Skip to main content

Annick’s Story

A Kidney Patient Turned Passionate Volunteer.

If you Google “Kidney Foundation Fundraiser Extraordinaire,” Annick’s picture will pop up.  And if your device has enough data, her story will not only inspire you to financially support the Kidney Foundation’s work, it will also educate you about kidney disease –the importance of maintaining healthy kidneys and need for more organ donors.

Recipient of a kidney transplant from her dad 20 years ago, Annick has spent the better part of her spare time since then working tirelessly to raise funds for the Kidney Foundation and promote organ donation.  Her on-going campaign started post-transplant when a co-worker at The Bay hung a Kidney Walk poster in the staff lunchroom.  Annick had never heard of the Kidney Walk and didn’t know that her work friend was mom to a little boy with kidney disease.  After checking out the Walk online Annick says, “I was on fire. This was something I had to do.” In ten days, she raised $1,100 and, arriving at the Walk with cash in hand, asked the first person she ran across where she should put the money.  That person is now BCY Board Chair Teresa Atkinson!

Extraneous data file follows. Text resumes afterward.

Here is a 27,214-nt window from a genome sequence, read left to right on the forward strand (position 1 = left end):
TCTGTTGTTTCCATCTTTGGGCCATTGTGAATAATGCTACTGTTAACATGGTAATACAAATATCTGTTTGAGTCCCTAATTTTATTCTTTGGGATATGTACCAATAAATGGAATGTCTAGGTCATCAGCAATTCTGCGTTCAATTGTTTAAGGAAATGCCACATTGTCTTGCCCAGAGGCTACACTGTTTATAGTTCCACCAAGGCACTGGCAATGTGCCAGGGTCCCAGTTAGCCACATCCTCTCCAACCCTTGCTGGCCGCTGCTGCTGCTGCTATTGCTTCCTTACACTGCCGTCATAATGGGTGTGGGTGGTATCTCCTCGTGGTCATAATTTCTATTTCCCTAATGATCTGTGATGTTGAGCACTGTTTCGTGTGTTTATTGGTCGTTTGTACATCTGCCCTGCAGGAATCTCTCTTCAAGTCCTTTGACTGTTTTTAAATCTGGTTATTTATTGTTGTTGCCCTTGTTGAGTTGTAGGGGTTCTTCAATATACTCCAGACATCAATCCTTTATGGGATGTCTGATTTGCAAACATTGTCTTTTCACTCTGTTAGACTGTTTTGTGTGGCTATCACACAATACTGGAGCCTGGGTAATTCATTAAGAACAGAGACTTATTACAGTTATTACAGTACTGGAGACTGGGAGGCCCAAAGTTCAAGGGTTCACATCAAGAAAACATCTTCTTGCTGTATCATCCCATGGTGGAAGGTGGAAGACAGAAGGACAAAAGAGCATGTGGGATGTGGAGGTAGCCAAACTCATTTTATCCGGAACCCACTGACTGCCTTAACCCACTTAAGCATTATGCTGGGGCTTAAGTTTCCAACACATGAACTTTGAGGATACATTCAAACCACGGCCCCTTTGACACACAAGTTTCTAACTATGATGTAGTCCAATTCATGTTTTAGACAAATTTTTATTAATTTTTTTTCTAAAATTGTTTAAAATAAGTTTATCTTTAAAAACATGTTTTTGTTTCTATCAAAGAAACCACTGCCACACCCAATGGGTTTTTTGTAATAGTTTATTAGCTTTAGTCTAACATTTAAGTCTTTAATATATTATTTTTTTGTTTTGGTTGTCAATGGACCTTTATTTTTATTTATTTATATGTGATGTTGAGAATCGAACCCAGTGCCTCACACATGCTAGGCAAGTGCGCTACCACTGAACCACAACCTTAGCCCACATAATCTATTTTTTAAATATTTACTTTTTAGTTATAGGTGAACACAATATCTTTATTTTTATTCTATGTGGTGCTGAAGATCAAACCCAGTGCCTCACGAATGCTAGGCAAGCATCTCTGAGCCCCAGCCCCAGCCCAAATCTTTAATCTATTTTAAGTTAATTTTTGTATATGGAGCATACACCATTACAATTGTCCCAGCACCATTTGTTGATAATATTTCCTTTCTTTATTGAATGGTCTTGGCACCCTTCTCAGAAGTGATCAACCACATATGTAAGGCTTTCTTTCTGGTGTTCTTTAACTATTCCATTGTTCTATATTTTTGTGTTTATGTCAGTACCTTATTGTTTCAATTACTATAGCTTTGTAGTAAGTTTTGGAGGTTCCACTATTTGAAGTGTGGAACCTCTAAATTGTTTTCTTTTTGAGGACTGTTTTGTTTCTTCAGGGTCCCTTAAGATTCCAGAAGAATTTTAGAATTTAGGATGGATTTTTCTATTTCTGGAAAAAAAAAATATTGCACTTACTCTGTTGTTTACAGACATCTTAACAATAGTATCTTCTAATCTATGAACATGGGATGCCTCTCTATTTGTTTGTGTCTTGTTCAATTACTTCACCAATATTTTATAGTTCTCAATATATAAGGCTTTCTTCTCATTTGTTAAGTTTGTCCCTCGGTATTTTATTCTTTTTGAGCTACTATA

Bitten by the fundraising bug, Annick not only raised money for the ongoing Kidney Walks, she discovered the Foundation’s vehicle recycling program, (now called Kidney Car) and when her neighbour wanted to sell his car, he didn’t just donate it, he sold it privately and donated half the proceeds - $750.00 - to the Kidney Foundation.

To date, Annick has raised almost $60,000 and can’t wait to hit $100,000.  Or $250,000. “I have personally seen where the money goes,” she exclaims. 

When asked why she is so passionate about the Kidney Foundation, Annick says quite simply, “If the Kidney Foundation didn’t exist, I would be dead. Without the research the Kidney Foundation funds, I wouldn’t be here.”  Not only that, she is motivated by the help the Kidney Foundation provides for kidney patients themselves.